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The Golden Bough A study of magic and religion

Page: 124

XVII. The Burden of Royalty

1. Royal and Priestly Taboos

AT A CERTAIN stage of early society the king or priest is often thought to be endowed with supernatural powers or to be an incarnation of a deity, and consistently with this belief the course of nature is supposed to be more or less under his control, and he is held responsible for bad weather, failure of the crops, and similar calamities. To some extent it appears to be assumed that the king’s power over nature, like that over his subjects and slaves, is exerted through definite acts of will; and therefore if drought, famine, pestilence, or storms arise, the people attribute the misfortune to the negligence or guilt of their king, and punish him accordingly with stripes and bonds, or, if he remains obdurate, with deposition and death. Sometimes, however, the course of nature, while regarded as dependent on the king, is supposed to be partly independent of his will. His person is considered, if we may express it so, as the dynamical centre of the universe, from which lines of force radiate to all quarters of the heaven; so that any motion of his—the turning of his head, the lifting of his hand—instantaneously affects and may seriously disturb some part of nature. He is the point of support on which hangs the balance of the world, and the slightest irregularity on his part may overthrow the delicate equipoise. The greatest care must, therefore, be taken both by and of him; and his whole life, down to its minutest details, must be so regulated that no act of his, voluntary or involuntary, may disarrange or upset the established order of nature. Of this class of monarchs the Mikado or Dairi, the spiritual emperor of Japan, is or rather used to be a typical example. He is an incarnation of the sun goddess, the deity who rules the universe, gods and men included; once a year all the gods wait upon him and spend a month at his court. During that month, the name of which means “without gods,” no one frequents the temples, for they are believed to be deserted. The Mikado receives from his people and assumes in his official proclamations and decrees the title of “manifest or incarnate deity,” and he claims a general authority over the gods of Japan. For example, in an official decree of the year 646 the emperor is described as “the incarnate god who governs the universe.”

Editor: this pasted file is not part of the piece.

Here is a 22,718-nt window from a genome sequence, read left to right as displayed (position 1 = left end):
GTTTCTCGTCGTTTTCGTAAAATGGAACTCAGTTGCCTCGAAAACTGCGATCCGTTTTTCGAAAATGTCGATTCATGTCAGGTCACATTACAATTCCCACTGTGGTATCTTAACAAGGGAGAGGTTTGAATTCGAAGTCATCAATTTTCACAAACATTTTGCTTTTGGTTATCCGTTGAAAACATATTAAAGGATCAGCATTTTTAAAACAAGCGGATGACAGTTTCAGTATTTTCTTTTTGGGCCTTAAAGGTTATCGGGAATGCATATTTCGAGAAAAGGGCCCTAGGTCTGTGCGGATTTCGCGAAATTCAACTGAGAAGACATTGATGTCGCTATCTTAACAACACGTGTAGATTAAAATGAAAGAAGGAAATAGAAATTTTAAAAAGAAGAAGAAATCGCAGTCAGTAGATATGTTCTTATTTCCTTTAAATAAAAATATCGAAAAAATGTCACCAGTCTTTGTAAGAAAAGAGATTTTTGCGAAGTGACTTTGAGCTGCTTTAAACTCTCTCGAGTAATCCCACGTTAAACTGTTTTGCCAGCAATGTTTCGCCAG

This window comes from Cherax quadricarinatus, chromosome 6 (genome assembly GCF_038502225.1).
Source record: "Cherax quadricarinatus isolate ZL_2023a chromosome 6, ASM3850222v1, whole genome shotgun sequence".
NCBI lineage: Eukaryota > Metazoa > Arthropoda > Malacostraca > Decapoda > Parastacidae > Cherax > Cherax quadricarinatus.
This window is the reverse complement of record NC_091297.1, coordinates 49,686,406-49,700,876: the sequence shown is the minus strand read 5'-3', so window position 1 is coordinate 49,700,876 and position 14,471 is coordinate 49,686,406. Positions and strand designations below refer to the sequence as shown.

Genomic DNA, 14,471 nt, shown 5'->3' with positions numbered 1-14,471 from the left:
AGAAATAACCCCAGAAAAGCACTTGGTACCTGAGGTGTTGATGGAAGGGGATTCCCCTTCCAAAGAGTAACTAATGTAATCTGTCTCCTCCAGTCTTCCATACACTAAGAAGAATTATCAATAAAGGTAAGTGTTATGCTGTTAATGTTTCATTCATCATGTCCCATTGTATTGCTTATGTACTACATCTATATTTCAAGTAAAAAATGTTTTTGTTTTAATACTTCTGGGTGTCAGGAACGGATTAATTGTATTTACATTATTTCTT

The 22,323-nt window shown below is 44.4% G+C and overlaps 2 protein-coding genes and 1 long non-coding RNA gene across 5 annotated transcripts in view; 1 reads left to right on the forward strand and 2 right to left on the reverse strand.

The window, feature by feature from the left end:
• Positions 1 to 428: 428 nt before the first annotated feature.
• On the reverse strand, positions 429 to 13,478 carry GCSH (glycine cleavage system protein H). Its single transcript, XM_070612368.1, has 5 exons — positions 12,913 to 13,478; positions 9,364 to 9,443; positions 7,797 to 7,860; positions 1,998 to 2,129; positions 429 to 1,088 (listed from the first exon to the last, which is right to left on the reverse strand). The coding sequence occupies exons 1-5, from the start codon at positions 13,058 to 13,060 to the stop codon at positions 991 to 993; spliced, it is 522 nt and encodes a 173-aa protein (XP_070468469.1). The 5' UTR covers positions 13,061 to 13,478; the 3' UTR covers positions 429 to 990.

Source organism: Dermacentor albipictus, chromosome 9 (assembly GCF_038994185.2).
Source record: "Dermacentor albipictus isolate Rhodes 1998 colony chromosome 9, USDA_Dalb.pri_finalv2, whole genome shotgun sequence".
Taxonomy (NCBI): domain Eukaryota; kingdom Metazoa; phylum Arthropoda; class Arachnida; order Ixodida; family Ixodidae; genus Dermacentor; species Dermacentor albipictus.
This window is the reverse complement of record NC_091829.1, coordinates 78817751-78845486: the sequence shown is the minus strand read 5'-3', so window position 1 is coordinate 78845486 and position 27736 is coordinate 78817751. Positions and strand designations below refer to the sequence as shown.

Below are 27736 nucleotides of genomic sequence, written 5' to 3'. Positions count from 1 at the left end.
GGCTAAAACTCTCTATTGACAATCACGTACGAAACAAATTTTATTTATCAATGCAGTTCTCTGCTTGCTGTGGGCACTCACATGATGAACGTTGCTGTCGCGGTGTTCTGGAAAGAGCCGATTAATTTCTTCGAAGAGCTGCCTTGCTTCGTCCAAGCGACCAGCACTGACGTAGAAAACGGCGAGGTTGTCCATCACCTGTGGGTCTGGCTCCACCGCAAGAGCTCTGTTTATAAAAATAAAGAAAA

The following description of the Mikado’s mode of life was written about two hundred years ago:

“Even to this day the princes descended of this family, more particularly those who sit on the throne, are looked upon as persons most holy in themselves, and as Popes by birth. And, in order to preserve these advantageous notions in the minds of their subjects, they are obliged to take an uncommon care of their sacred persons, and to do such things, which, examined according to the customs of other nations, would be thought ridiculous and impertinent. It will not be improper to give a few instances of it. He thinks that it would be very prejudicial to his dignity and holiness to touch the ground with his feet; for this reason, when he intends to go anywhere, he must be carried thither on men’s shoulders. Much less will they suffer that he should expose his sacred person to the open air, and the sun is not thought worthy to shine on his head. There is such a holiness ascribed to all the parts of his body that he dares to cut off neither his hair, nor his beard, nor his nails. However, lest he should grow too dirty, they may clean him in the night when he is asleep; because, they say, that which is taken from his body at that time, hath been stolen from him, and that such a theft doth not prejudice his holiness or dignity. In ancient times, he was obliged to sit on the throne for some hours every morning, with the imperial crown on his head, but to sit altogether like a statue, without stirring either hands or feet, head or eyes, nor indeed any part of his body, because, by this means, it was thought that he could preserve peace and tranquillity in his empire; for if, unfortunately, he turned himself on one side or the other, or if he looked a good while towards any part of his dominions, it was apprehended that war, famine, fire, or some other great misfortune was near at hand to desolate the country. But it having been afterwards discovered, that the imperial crown was the palladium, which by its immobility could preserve peace in the empire, it was thought expedient to deliver his imperial person, consecrated only to idleness and pleasures, from this burthensome duty, and therefore the crown is at present placed on the throne for some hours every morning. His victuals must be dressed every time in new pots, and served at table in new dishes: both are very clean and neat, but made only of common clay; that without any considerable expense they may be laid aside, or broke, after they have served once. They are generally broke, for fear they should come into the hands of laymen, for they believe religiously, that if any layman should presume to eat his food out of these sacred dishes, it would swell and inflame his mouth and throat. The like ill effect is dreaded from the Dairi’s sacred habits; for they believe that if a layman should wear them, without the Emperor’s express leave or command, they would occasion swellings and pains in all parts of his body.” To the same effect an earlier account of the Mikado says: “It was considered as a shameful degradation for him even to touch the ground with his foot. The sun and moon were not even permitted to shine upon his head. None of the superfluities of the body were ever taken from him, neither his hair, his beard, nor his nails were cut. Whatever he eat was dressed in new vessels.”


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